The problem is that we (Bespin team) haven’t done a good job at making this reuse as easy as it should be. That has now changed with the edition of the bespin.editor.Component class that tries to wrap up the various parts and pieces that the editor can tie into (settings, toolbars, command lines, server and file access) so you don’t have to think about them.

A common use case will be embedding the editor itself, and having it load up some content, maybe from a container div itself.

I created a sample editor to do just this:

editor component

There is a video of this in action, comically in 2x speed for some reason on Vimeo :)

Since this is a sample, there are things that you can do, that you probably wouldn’t in your case.

To embed the editor component you will be able to simply do this (NOTE: We haven’t deployed this version to production yet, so for now you need to load up Bespin on your own server, sorry!):

<script src=""></script>
    var _editorComponent;
    // Loads and configures the objects that the editor needs
    dojo.addOnLoad(function() {
        _editorComponent = new bespin.editor.Component('editor', {
            syntax: "js",
            loadfromdiv: true
<div id="editor" style="height: 300px; border: 10px solid #ddd; -moz-border-radius: 10px; -webkit-border-radius: 10px;">var foo = "whee";
    function flubber() {
        return "tweeble";

First we read in the embed wrapper code, which relies on Dojo (so Dojo has to be loaded first).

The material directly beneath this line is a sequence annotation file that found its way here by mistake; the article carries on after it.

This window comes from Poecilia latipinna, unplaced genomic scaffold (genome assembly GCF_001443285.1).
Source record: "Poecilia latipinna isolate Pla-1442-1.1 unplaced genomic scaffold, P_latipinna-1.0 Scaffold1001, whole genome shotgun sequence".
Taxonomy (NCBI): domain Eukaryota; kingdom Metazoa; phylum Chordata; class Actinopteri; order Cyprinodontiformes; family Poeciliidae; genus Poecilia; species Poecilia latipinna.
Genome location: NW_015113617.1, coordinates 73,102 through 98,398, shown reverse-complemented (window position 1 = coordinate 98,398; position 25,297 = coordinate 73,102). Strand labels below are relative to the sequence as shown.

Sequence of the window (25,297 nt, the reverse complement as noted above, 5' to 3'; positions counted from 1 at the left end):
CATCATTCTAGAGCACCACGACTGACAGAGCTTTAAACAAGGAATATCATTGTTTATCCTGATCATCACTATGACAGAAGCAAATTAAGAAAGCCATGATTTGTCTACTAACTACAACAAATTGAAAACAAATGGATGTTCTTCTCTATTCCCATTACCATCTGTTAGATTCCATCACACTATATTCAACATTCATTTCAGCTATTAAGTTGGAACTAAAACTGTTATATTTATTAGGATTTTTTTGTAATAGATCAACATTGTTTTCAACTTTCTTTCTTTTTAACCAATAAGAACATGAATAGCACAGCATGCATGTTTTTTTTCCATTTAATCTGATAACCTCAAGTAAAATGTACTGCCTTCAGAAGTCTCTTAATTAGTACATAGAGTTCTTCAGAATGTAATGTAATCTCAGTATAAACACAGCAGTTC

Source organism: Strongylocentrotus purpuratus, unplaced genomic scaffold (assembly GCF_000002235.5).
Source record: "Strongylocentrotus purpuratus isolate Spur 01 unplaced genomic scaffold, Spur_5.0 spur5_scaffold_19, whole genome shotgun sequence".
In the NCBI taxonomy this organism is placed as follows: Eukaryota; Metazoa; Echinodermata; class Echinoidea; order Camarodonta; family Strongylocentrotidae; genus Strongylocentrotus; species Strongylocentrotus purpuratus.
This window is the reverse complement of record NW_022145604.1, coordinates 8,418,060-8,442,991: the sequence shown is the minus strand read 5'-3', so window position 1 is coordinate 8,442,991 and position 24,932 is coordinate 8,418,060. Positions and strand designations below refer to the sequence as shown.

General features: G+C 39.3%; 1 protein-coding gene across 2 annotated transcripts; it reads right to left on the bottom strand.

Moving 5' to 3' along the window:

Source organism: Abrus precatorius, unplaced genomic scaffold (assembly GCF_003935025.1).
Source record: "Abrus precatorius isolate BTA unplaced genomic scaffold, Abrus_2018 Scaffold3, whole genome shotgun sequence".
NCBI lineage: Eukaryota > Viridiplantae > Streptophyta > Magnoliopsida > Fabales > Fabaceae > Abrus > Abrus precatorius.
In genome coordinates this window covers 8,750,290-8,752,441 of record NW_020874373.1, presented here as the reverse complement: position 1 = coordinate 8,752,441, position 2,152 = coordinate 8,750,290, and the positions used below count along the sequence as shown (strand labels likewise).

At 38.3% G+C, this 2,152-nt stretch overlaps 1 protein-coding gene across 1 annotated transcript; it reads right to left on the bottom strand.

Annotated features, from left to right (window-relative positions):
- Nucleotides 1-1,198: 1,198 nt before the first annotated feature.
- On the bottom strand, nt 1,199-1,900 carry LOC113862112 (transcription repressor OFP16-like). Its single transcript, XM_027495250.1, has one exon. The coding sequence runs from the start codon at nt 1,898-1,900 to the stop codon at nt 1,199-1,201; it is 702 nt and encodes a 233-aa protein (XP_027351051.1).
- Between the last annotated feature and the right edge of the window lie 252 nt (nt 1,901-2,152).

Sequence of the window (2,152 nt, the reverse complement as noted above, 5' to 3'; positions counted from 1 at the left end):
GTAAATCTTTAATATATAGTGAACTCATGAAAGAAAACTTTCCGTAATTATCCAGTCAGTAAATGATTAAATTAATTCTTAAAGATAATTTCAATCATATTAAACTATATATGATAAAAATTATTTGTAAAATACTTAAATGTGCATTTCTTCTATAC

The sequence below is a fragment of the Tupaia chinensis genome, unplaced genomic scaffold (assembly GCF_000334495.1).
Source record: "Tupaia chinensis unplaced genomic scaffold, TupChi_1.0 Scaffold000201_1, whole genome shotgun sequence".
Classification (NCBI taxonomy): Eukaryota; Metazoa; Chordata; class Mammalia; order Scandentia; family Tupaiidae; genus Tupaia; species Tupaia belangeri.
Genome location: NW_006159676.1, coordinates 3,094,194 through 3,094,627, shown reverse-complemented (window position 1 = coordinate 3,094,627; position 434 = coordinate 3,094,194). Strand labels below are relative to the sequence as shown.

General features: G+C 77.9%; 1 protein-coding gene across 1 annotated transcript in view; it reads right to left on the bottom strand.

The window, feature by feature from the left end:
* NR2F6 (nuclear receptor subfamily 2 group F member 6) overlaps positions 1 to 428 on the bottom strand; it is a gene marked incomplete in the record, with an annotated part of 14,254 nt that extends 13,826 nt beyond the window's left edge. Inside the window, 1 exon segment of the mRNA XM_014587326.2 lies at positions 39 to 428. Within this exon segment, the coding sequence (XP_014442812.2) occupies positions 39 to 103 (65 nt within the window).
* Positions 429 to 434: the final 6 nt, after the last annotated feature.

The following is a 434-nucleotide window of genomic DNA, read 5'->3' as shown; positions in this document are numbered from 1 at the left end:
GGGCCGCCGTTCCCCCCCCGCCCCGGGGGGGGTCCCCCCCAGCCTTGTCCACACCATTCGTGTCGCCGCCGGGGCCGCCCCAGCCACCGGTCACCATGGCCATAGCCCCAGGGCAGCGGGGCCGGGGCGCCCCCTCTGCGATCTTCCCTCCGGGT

Then we create a component passing in the HTML tag to inject into, and options which in this case tell it to use JavaScript syntax highlighting, and then load up the editor using the value in the div that we are injecting into.

At this point the editor is ready to go. You can focus on the puppy and start typing, but chances are you want to access the editor text at some point (for example, read from it and post it up to a form).

To mimic this, we have a textarea that we can copy contents into (editor.getContent()), and then send it back to the editor (editor.setContent(contents)):

function copyToTextarea() {
    dojo.byId('inandout').value = _editorComponent.getContent();
function copyToEditor() {

The example also shows how you can change settings for the editor via editor.set(key, value).

There are more features we should probably put into the editor, such as automatically syncing to a hidden textarea with an id that you specify (so then a form can just be submitted and the backend gets the right stuf).

What else do we need?

Mar 12

Integrating info from Google Doctype into Bespin

Ajax, Bespin, Tech No Comments »

We have plans for integrating rich documentation and resources with Bespin. One quick hack that I have been meaning to do for awhile just got done finally today.

I created a simple command that lets me type doctype DivElement to get an inline popup with details on a <div>. It looks like this:

Bespin Doctype

Right now you have to know what sections are available, which is laid out for you. There are common patterns in there too, such as: NameOfTag + “Element” (e.g. the DivElement) and the same for *Entity and *Attribute.

In the future I would love to be able to tie search into the system so it is more forgiving, and also other features such as getting this data from a context menu, and more. What would you like to see?

The command is documented here, and to use it in your Bespin, you will need the latest version (as of March 12th) and then you can cmdedit doctype and paste it in:

 * The doctype command takes a section, which is the WikiWordSection 
 * that must be one of the items on this list:
 * It grabs the data and puts it up in an inline popup